Versatility

 

What do these individuals have in common?

 

Jack
Dempsey

Mannie Pacquaio

 

Mickey Mantle 

Eddie Murray 

 Larry “Chipper” Jones 

Pete Rose 

 Pete Rose 

 Robbie Alomar 

 

Lance Berkman 

 

 Bernie Williams 

 

Tim Raines 

 

Howard “HoJo” Johnson 

Carlos
Beltran

Larry Corcoran

 

Elton Chamberlain

 

Greg Harris

 

Tony Mullane

 

Moxie Manuel

 

 

They were all professional athletes, but in different sports. 

What else do they have in common?

They were all ambidextrous.  They could pitch, hit, or punch left or right handed.  In sports
that type of flexibility can give you a real advantage.  What about in business?  Sure. 

We spend our time focusing on what we know.  And we spend our time treating customers and employees in ways we feel comfortable.    What if we were to flex a different set up muscles?  What if we could treat others the way they preferred to be treated?   Well the best way we can is to become “Switch Hitters.” 

Switch Hitters can hit the ball right handed or left handed.  The reason for this is that right-handed batters hit better
against left-handed pitchers and vice-versa.   
Curveballs are more difficult to hit because they typically break away from batters of the same handedness as the pitchers they oppose.   Being a Switch-hitter can help you avoid this disadvantage and can provide a team advantage as well.  No matter how good Switch Hitters can hit, they customarily hit better from one side than the other.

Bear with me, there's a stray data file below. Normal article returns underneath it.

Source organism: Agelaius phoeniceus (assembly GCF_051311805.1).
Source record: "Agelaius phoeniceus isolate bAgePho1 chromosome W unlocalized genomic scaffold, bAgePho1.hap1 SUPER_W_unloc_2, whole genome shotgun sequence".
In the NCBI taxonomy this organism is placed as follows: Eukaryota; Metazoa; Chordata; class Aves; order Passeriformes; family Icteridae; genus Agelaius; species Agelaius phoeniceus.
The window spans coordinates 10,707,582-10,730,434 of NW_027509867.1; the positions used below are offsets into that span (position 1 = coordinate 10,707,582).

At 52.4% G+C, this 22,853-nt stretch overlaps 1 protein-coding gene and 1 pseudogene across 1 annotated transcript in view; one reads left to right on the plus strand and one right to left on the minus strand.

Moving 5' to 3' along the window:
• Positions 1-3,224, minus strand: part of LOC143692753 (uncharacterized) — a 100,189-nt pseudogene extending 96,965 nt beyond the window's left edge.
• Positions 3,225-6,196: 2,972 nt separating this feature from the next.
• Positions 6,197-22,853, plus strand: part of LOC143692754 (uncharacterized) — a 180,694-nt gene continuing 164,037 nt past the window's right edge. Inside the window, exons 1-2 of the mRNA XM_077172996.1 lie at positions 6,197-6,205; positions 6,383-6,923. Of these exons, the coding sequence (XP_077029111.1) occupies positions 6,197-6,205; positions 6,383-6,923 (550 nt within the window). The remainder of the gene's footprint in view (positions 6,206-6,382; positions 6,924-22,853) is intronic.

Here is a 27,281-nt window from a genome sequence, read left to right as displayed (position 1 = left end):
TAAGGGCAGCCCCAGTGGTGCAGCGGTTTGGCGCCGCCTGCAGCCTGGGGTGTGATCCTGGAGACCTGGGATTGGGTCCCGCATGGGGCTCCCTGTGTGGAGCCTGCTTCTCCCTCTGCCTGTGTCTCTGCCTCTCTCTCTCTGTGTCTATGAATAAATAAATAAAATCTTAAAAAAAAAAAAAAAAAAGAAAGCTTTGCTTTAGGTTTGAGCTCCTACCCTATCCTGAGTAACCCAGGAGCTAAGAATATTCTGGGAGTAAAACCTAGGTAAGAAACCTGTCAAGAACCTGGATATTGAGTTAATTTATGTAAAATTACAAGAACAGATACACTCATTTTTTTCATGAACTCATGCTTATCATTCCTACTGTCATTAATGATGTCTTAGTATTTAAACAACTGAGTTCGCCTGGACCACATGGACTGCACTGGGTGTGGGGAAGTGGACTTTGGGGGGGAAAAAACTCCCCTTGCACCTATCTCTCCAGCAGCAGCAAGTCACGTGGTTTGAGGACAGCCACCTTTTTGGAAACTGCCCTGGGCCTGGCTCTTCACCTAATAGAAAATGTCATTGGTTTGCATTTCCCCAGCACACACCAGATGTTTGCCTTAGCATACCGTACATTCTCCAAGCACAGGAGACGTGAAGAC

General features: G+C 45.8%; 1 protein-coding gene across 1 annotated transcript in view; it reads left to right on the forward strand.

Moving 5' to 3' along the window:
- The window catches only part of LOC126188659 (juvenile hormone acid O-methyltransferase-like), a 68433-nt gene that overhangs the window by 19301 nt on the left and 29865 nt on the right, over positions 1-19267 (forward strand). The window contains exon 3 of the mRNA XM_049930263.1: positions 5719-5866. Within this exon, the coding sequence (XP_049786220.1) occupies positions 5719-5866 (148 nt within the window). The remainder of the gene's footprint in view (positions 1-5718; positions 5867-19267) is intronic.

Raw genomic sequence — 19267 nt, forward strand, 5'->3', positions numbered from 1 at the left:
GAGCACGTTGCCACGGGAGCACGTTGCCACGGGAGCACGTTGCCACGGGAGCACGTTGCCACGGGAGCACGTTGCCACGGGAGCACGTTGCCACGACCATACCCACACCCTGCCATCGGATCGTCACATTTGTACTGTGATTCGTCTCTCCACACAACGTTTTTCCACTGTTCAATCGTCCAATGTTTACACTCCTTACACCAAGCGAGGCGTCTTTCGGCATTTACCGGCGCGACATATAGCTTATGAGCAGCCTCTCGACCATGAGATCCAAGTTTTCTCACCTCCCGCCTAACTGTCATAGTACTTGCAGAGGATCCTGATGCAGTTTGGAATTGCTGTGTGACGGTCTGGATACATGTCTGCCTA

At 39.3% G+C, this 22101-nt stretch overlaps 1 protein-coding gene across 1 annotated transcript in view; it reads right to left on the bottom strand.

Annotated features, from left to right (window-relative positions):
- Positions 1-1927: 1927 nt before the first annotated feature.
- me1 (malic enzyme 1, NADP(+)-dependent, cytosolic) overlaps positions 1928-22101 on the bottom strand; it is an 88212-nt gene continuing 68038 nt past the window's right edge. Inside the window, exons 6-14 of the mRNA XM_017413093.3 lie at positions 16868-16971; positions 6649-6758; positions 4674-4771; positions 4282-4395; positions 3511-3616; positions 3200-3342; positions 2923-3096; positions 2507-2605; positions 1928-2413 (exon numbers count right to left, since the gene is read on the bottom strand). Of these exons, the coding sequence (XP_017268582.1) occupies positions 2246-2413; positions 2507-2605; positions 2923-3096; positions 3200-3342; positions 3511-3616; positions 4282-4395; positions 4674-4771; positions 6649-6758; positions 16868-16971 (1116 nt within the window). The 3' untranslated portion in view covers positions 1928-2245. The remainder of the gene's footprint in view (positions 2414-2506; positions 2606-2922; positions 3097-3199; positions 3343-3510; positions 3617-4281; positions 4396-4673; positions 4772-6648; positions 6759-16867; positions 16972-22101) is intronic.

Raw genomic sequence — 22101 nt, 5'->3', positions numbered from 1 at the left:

What this tells us is that we as employees and leaders should choose complementary styles for
communication and problem solving to those we work with.  And it also tells us that while we can change
styles we will always have a preference.   However, the more we choose a style or preference
that is not our first choice the more comfortable we will become with that style over time.   Most importantly, we
will learn to interact with a broader audience, with a more diverse and inclusive style and we will become successful more consistently. 

How can I get started?

1.      Take a personality preference assessment like the Myers-Briggs, the Firo –B, or the
Thomas Kilman (TKI)

2.      Seek out a coach to help you work through the results (preferably one that is
trained to work with these assessments)

3.      Possibly combine the personality assessment feedback with a 360 to get a more
comprehensive and clear point of view

4.      Identify some relationships you may want to strengthen an determine how your preferences
may be helping or hindering you

5.      Create a plan to approach work or a person using a style different from your
preference

6.      Explain to those around you what you are doing and why

7.      Execute the plan

8.      Identify successes, challenges, and learning’s

9.     Adjust the plan and try again

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